Music is a diverse form of expression that takes in many styles. It's a popular field that can only be briefly sampled in a short article.
There's been a resurgence of Native American music in the past years. It's hard to say exactly how and why Native American musicians found a larger audience outside the traditional singing that has always existed at pow wows, potlucks, sings, and similar get-togethers. Nonetheless, beginning back in the turbulent '60s, a handful of Native artists, such as Buffy Saint-Marie and Jim Pepper, lead a cultural renaissance that left a hefty mark on the pop music scene. Here are 7 great artists that have helped shape music since the '60s.
7 Great Artists from Native America
- Buffy Ste-Marie
- Jim Pepper
- Robert Mirabal
- Butch Mudbone
- Brule Airo
1. Buffy Ste-Marie: An Early Sixties Rebel
Buffy Ste-Marie was born on A Cree reserve in Saskatchewan, Canada, but shortly thereafter adopted by a Massachusetts family by the name of Ste.-Marie. After attending college in the Bay State, Buffy released her first album in 1964. This song, titled "He's Just an Indian Cowboy in the Rodeo" shines some light on the traditional side of Buffy, as she celebrates the modern-day reality that the horse culture and especially the rodeo is still very popular on the western reservations and reserves of the U.S. and Canada.
2. Jim Pepper, "Witchi Tai To" an Okie Classic
In the late sixties, Jim Pepper. an Oklahoma Native of the Kaw/Creek nations recorded a song, titled "Witchi Tai To". At the time, Pepper was a member of a larger band, called Everything Is Everything. The song, complete with its Native American title, actually originated as a peyote chant in the Native American Church. Much to the chagrin to some of the members of the peyote cult, the song was picked up, recorded and made popular by Mike Brewer and Tom Shipley of the British isles.
Though Jim Pepper passed away in 1992, the Oklahoma native still has a strong but loyal following, which gathers together annually at the Jim PepperMusic Pepper in Oregon.
3. Ulali: Up and Down the East Coast
Ulali was originally a three women trio with a strong Tuscarora emphasis. They are still performing today, though this group has expanded a bit from the original three. Following is the group performing with Robbie Robertson..
What Happened to Robbie Robertson?
After the breakup of The Band in 1976, members of the five-piece group went into seclusion with each musician going their own way. One of the band members, Robbie Robertson returned to his Iroquois (Mohawk) roots, eventually releasing several albums and putting together the soundtrack for a cable television documentary, simply called The Native Americans. This soundtrack became the album, Songs from the Native Americans.
Following is Robertson video about the untimely death of fellow band member, Richard Manuel, who died in 1986 in Florida.
Ulali Performing with Robbie Robertson
4. Robert Mirabal: Starting Out Small
Robert Mirabal started out small selling Native American flutes in the vicinity of his home in Northern New Mexico. Since that time he has expanded greatly, even putting together some lively dance and music performances for PBS, as seen here in The Painted Cave. This video captures very well Mirabal's great skill in combining modern music styles with the old traditional dances.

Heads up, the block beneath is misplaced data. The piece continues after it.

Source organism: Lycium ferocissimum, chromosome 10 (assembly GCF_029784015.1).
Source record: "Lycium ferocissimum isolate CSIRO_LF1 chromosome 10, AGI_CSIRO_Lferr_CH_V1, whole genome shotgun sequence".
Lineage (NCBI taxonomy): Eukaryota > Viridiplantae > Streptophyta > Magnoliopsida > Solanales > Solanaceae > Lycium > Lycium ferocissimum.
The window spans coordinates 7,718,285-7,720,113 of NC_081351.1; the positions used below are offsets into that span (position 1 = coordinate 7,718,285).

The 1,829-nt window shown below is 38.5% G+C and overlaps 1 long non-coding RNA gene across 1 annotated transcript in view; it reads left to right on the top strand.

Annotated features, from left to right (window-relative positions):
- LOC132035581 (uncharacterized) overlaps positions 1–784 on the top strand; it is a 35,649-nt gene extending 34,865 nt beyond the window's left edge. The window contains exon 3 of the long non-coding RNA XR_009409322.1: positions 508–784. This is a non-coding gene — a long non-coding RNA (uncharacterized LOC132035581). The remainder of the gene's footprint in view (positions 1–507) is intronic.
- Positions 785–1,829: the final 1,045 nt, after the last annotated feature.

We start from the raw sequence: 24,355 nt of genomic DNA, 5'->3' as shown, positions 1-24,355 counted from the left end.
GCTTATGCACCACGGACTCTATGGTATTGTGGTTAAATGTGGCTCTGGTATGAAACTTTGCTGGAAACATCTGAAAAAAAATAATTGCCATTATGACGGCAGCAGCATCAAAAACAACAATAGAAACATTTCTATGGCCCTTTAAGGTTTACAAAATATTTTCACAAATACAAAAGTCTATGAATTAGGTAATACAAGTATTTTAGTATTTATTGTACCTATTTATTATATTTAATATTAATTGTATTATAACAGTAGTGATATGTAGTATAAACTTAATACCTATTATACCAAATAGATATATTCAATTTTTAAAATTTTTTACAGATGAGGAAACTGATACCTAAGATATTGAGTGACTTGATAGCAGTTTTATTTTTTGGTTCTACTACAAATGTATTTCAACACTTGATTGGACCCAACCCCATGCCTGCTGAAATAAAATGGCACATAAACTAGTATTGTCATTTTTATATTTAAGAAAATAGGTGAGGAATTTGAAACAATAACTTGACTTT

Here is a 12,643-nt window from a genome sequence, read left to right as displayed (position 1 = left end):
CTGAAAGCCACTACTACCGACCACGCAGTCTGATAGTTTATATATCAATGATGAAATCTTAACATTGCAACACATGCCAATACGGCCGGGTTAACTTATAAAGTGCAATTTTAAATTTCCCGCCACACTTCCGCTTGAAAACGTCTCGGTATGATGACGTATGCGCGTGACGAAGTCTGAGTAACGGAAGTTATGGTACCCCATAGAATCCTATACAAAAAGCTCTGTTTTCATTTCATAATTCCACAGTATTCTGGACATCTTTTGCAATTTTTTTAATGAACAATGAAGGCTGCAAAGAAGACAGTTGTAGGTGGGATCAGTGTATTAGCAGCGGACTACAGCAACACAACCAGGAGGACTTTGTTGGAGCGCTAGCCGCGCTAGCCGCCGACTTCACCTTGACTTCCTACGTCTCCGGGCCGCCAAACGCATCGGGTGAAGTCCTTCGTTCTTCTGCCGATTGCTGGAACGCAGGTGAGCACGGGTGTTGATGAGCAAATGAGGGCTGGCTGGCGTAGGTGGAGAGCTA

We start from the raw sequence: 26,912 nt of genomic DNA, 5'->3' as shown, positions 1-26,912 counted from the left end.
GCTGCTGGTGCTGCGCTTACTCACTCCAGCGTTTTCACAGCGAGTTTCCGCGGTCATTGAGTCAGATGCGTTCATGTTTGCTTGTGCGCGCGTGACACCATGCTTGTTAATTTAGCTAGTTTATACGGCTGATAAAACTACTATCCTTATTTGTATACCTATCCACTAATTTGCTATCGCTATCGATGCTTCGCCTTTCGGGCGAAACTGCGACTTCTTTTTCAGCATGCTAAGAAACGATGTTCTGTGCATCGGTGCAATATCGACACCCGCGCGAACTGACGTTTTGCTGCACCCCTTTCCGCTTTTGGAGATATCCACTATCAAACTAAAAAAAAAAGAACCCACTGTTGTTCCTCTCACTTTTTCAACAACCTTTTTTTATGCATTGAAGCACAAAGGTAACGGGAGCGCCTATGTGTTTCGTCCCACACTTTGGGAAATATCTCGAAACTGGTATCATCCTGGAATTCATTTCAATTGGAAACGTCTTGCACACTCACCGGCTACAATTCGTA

5. Butch Mudbone: Singing and Living the Blues
Butch Mudbone has been singing and living the blues for many years. First as a street singer and band leader in New Orleans, Butch now lives in Tennessee. In the past, Butch has been featured at the NAMA awards.
6. Brule Airo: Song from the Sioux
No Native American music survey would be complete without a voice from one of the Sioux Nations. Brule is a Lakota rock-style band that is also an integral part of AIRO, which stands for American Indian Rock Opera. Here they are onstage doing a strong musical interpretation of the a vision quest.
7. Shea: Seminole Musicians Pick Up On a Popular Country Tune
Seminole Wind was originally written by John Anderson, as a tribute to his home state of Florida and the Seminole Nation, which can be found in the southern tip near the Everglades National Park. Not only did the popular tune gain a large following among C&W fans in the U.S. and Canada, but also, it was picked up and re-released by a Seminole singer, Shea and a tribal back-up band.
At the Native American Music Awards
Chances are, not many people are aware of the Native American Music Awards. They don't get the big TV audiences that the Grammy's do, but nonetheless, the get-together is home to some entertaining performers. Here, Bill Miller, Mary Youngblood and Joanne Shenandoah do a song from the 3rd NAMA festival, which was held in 2016.
Are You Too Cool To Care?
Now that we are well into the 21st century, ecological issues are just as relevant as ever, perhaps even more so. Back in the early nineties, this four-piece New Mexico-based band released this song that received limited airplay in the Southwest. Including two members of the Taos Pueblo, along with one musician from the Sioux Nations and another band member from south-of-the border, Red Thunder proved that Native musicians could create stirring popular music.
On the Johnny Cash Show
Johnny Cash was never too discreet about hiding his Arkansas Cherokee heritage. Here, he teams up with Flip Wilson to deliver a humorous attempt at this Woody Guthrie classic, Oklahoma Hills.
This content is accurate and true to the best of the author’s knowledge and is not meant to substitute for formal and individualized advice from a qualified professional.
© 2018 Harry Nielsen
Dora Weithers from The Caribbean on April 22, 2018:
Thank you for bringing these songs and artists to our attention. We should all participate in prolonging the Native American traditions.